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Journey to Iran – Deserts of Yazd

18th August, 2010 - Posted by Corina Nolet - 1 Comment

Zoroastrian Fire Temple

Deborah James advocated for Fair Trade at Global Exchange from 1993 – 2005, and now serves as a member of the Global Exchange Board. She is currently the Director of International Programs at the Center for Economic and Policy Research. She recently participated in the Citizen Diplomacy Delegation to Iran with Reality Tours. In a series of posts, she shares with us her experience.

July 1, 2010 Deserts of Yazd

We spent the last few days in Yazd, an amazing desert town that according to UNESCO, is one of the very oldest continuously inhabited cities in the world (about 7,000 years). Because it was so isolated and dry, it was never made into a capital city, and thus was evidently never overrun and destroyed by foreign armies.

Yazd is the center of the Zoroastrian community in Iran. Zoroastrianism is one of the earliest monotheistic religions, based on the teachings of Zarathustra, at least 1000 years BC. It was the original religion of Iran until the first Arab conquest that brought Islam after 637 AD. The Persian calendar and many contemporary Iranian customs (such as the celebration of the New Year, No Ruz, on the spring equinox) are derived from this ancient practice. We even visited a continuously burning Zoroastrian fire temple dating from 470 AD!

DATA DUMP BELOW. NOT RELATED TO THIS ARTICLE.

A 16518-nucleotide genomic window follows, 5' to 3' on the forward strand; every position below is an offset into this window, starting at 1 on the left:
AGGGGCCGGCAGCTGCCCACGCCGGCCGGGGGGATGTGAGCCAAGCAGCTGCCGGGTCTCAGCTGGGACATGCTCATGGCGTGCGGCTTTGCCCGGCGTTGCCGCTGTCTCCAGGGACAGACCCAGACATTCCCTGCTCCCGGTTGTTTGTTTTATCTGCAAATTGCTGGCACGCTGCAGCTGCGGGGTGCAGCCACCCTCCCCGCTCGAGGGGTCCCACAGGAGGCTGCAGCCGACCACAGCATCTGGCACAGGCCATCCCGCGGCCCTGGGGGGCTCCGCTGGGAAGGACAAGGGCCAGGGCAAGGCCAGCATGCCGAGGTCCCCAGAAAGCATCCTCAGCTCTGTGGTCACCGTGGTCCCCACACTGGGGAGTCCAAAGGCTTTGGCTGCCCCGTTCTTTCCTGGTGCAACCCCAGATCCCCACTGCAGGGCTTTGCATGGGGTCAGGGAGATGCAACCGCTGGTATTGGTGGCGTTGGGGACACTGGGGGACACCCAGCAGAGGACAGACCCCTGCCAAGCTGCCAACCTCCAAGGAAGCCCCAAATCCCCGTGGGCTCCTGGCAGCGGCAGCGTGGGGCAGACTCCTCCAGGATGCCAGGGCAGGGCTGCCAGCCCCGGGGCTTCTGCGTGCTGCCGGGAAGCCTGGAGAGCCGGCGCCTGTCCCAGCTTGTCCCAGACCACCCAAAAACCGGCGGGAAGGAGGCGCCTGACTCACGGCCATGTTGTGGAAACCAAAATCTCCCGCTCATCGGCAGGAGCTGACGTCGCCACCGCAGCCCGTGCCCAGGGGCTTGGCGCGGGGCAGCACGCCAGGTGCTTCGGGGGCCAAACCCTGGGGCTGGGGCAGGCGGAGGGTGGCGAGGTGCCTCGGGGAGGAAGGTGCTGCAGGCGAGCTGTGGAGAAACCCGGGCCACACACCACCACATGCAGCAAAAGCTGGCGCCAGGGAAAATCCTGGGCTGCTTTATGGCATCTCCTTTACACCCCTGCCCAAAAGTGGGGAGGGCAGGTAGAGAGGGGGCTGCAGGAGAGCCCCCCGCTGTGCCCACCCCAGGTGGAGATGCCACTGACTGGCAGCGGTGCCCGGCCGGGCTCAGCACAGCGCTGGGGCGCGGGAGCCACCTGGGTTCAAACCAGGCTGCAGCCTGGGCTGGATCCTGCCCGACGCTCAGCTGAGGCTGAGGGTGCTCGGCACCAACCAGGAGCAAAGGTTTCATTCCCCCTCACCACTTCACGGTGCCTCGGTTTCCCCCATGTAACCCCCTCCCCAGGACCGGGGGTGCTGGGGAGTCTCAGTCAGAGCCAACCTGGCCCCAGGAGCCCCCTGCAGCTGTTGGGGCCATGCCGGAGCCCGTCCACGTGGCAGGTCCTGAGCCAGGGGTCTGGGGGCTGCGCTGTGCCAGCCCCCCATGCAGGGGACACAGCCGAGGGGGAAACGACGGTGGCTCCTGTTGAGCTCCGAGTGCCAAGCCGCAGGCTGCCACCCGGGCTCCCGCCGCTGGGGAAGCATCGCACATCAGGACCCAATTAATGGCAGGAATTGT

To survive in such an arid climate – Yazd receives only two inches of rain a year – a water delivery system was developed, by digging underground tunnels, called qanats, from the local mountains to deliver fresh mountain water all year round. In addition an air conditioning system was invented using wind towers that cool and circulate the air, keeping buildings habitable. Impressive centuries-old appropriate technological innovations! A former mansion was converted into our lovely hotel; the rooms were built around a pretty pair of inner garden-and-pool courtyards common in Persian home architecture.

Yazd is now one of the most religious cities in Iran. Over half of the women wore chadors, the black cloak that religious women wear over the obligatory manteau (the knee-length jacket) and hejab (head covering or scarf). Generally so far, it is noticeable that choices about dress appear largely generational. Grandmothers near-universally don the chador, and middle-aged women mostly wear a loose manteau and hejab. But it’s apparent how young people seem to have an amazing ability to wear headscarves in a way that reveal more coiffed hair than they cover, and manteaus that show more youthful curves than they obscure!

It turns out that Iran and the surrounding regions have a long history of women (and often men) covering themselves, probably as much to keep out the dust and sand as to hide women from view, including before the arrival of Islam. Some Iranians lamented the opportunity cost of the moral police (ie, couldn’t state employees be put to better use by fixing potholes than policing headscarves!) Others felt more protected by it. I have to admit, since women’s bodies are not displayed, it was a relief to be free of images of half-naked women being used to sell commercial products. In the 110-degree heat of Yazd, I could have done well with out the scarf, but it is a sign of respect as a foreigner to wear it modestly. And at least you don’t ever have to worry about your hair!

I look forward to our next stop, Shiraz, and remember long ago reading Simin Daneshvar’s classic Savushun: A Novel about Modern Iran, set there.

Read the rest of Deborah James’ ‘Journey to Iran‘ blog posts.

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